2. Power dissipation analysis
There are two types of QLED structure: forward configuration and inverted configuration. In the forward structure, the upper metal layer performs as the cathode and the ITO works as the anode, while it is inverted in the inverted configuration. So far, there is no certain conclusion on which type is superior. It is easy to implement solution-process to fabricate devices with forward structure , while inverted QLEDs are easier to be embedded in n-type TFT backplanes . Here we use the red QLED with forward structure as an example to analyze the power dissipation issue; the method is also applicable to the inverted configuration.
Figure 1(a) depicts a typical forward structure of a red QLED . It consists of layers of ITO (indium-tin-oxide) cathode (25nm)/ poly (ethylenedioxythiophene):polystyrene sulphonate (PEDOT:PSS) hold-injection layer (40nm)/ poly[9, 9-dioctylfluorene-co-N-[4-(3-methylpropyl)]-diphenylamine] (TFB) (30nm)/ CdSe-CdS (cadmium selenide-cadmium sulfide)core-shell QD layer (30nm)/ ZnO nano-particles (25nm)/ /Aluminum anode (100nm). The PL spectrum of the reported QDs is shown in Fig. 1(b). The central wavelength is 640nm with FWHM~27nm, quantum yield >90%, and outstanding optical properties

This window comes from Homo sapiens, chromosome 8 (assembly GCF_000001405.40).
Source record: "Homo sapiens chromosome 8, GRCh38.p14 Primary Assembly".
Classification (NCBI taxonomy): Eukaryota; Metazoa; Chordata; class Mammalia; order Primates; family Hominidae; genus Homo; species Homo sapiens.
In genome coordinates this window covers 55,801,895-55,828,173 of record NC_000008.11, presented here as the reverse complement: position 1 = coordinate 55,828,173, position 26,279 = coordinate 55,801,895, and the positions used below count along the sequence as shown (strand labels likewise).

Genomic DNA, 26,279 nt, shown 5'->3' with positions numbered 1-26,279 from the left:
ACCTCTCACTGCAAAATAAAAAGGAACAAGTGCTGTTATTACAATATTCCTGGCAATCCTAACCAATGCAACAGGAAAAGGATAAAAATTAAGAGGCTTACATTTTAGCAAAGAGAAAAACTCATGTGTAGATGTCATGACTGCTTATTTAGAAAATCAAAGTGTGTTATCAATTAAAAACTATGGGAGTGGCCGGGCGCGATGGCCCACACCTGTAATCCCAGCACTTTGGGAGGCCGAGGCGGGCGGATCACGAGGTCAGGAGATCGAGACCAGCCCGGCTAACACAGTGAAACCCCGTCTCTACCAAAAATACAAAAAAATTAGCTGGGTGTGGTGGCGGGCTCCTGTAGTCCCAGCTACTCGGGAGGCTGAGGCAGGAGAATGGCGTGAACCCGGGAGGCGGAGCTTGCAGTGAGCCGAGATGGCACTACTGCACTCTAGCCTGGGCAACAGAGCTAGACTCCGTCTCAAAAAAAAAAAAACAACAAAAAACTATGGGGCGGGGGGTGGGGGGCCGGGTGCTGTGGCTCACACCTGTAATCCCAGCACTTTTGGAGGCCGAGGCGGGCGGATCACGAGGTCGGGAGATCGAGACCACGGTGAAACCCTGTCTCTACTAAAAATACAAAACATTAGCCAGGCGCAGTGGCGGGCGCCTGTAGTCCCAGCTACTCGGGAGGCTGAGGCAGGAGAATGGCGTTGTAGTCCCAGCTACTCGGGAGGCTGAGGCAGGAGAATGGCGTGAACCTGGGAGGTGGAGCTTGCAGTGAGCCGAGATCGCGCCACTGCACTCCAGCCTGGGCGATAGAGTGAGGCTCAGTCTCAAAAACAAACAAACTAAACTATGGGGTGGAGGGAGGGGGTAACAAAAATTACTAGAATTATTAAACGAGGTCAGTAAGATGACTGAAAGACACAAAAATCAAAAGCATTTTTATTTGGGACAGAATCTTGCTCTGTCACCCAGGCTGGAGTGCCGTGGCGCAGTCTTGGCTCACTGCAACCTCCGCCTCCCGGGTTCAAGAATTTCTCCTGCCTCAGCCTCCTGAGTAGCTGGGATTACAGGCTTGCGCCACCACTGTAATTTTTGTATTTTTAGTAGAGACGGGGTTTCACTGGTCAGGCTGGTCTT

Here, we apply the rigorous dipole model to investigate the power dissipation within an infinite multilayer medium . In this model, the multilayer structure is simplified to a three-layer structure and the quantum dots are considered as isotropic emitters. The external quantum efficiency (EQE) of the QLEDs can be expressed as:26]:23,24], the intrinsic quantum yield q of the QDs is higher than 90%. Here, our main objective is to analyze and optimize the performance of QLEDs with internal nano-scattering pattern in order to improve outcoupling efficiency η. In our simulations, qeff is approximated to be 1.Eq. (4), v and h represent the parallel and perpendicular power contribution of dipoles respectively; TM and TE stand for the transverse electric and transverse magnetic fields. Each term in Eq. (4) is given explicitly in .